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Joe Brolly

JOE BROLLY: Ulster fun

WHAT has happened to Cavan? Their vibrant Ulster Championship, all courage and togetherness, men chasing after lost causes and diving into danger like lunatics, has disappeared from memory quicker than Donald Trump.

If they keep going the way they are at the moment, this time next year they will be in Division Five with Kilkenny, the Aran islands, Siberian Gaels, Warwickshire over 40s and the PSNI.

When I’m on this theme, what has happened to Tyrone? It is 35 years since Tyrone seniors conceded five goals in a game and by half time in Killarney at the weekend, Kerry already had five. In fairness to Tyrone, Kerry are not Wicklow.

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Having abandoned their disastrous experiment with zonal defending, Kerry have adopted Dublin’s track defence and with their forwards a) in position and b) no longer isolated, the results have been predictably outstanding.

Four games. 13 goals and 69 points. That is an average of 27 points per game. Of that, Clifford, who was left twiddling his thumbs against Cork last year as Kerry played a 12-man zonal defence, has scored 6-20, an average of almost 10 points per game. Which is 56 percent of Tyrone’s entire scores in the National League. Tyrone got a total of 68 points. Clifford has 38. Scary.

The terminator had scored 5-16 in Kerry’s three league games prior to Tyrone and he was up and running in Killarney after four minutes, winning, then despatching a penalty to the net in the manner of Cantona. Shortly afterwards the brother Paudie botched a goal chance, proving that genes only take you so far.

Then, the slaughter began in earnest. Morgan’s long kick-out was intercepted and transferred quickly to Gavin White who, from 45 metres on the left, lobbed the Tyrone goalie. Morgan did not do much wrong. It was a simply awe-inspiring finish in the manner of Beckham from the halfway line. 2-1 to 0-3.

From the kick out, Kerry intercepted again. This time, it went from David Clifford to Sean O’Shea back to Clifford, who sold the Tyrone ’keeper and full-back with one of his bewildering dummy bounces, then to Dara Moynihan to tap to the empty net. 3-1 to 0-3.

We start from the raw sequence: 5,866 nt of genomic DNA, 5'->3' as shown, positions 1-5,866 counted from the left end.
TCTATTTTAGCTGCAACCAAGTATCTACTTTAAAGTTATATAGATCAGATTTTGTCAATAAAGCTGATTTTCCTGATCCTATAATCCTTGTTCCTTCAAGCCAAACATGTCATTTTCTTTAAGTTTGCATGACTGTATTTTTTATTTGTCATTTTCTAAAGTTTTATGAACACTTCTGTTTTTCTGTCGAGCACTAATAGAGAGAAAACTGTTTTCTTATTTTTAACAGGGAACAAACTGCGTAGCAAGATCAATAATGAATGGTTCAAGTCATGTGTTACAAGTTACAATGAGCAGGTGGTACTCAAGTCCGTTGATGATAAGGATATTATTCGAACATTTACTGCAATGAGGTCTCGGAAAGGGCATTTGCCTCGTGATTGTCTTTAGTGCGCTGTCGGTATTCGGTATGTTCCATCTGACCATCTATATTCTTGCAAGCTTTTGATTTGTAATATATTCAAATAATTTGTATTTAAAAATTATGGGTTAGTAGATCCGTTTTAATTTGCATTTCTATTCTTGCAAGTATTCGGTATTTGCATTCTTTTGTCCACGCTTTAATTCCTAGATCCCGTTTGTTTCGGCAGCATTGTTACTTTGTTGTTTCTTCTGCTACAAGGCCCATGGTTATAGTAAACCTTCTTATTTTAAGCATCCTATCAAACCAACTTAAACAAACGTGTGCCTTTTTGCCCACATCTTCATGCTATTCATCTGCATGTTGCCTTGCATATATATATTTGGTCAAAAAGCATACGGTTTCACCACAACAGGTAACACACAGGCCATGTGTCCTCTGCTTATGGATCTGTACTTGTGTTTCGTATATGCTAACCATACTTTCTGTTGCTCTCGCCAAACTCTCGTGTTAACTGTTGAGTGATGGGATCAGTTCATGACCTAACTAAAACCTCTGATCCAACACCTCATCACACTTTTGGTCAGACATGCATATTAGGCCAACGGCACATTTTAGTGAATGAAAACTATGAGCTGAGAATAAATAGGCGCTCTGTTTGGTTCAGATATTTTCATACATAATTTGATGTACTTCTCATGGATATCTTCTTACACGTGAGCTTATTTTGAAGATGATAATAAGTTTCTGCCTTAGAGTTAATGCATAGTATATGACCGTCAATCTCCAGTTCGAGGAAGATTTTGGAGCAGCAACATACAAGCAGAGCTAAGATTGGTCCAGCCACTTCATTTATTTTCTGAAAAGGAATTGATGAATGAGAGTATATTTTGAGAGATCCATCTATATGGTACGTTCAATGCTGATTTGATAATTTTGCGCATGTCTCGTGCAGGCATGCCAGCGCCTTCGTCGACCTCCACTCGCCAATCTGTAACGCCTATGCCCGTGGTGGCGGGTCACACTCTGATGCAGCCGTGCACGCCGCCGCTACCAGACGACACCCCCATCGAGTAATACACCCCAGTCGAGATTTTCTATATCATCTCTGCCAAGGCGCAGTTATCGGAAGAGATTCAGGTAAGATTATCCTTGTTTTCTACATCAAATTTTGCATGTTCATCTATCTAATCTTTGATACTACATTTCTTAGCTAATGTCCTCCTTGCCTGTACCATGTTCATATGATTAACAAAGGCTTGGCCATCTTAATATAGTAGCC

Then, it was Geaney (4-4 to 0-5). Then Geaney again (5-6 to 0-6) from a 20-metre David Clifford hand-pass that flummoxed the Tyrone defenders, reminiscent of Maradona in the 86 World Cup final luring in the entire German midfield before releasing Valdano to score the killer goals.

Tyrone men were running, then changing direction, diving to block a shot that never came, back-pedalling, bumping into each other and grasping for thin air, as though they were playing invisible opponents.

The pace of the annihilation slowed a little in the second half when Kerry ran the bench and Tyrone dropped off into a deeper defensive position. The most interesting incident of the second half was when Clifford – clean through on goal – kicked the ball straight at Morgan, then stood there open-mouthed, surprised, looking down at his legs and feet as if to make sure everything was still there. Clifford’s expression reminded me of Heaney’s line about the God Thor: “surprised in his empty arms, like some fabulous high catcher coming down without the ball.”

Soon after, he nudged Tyrone’s All-Star full-back Ronan McNamee out of his way as though he were a small child, then swept the ball over the bar with his right foot. The malfunction was clearly temporary. A glitch that will probably never be explained.

Kerry were awesome. So much chemistry. So much skill and variation and finishing power. A forward line of two-footed players. Perfect dead-ball taking. Constant clever movement on and off the ball. Dummying, changing direction, kick-passing with both feet, hand-passing with both hands.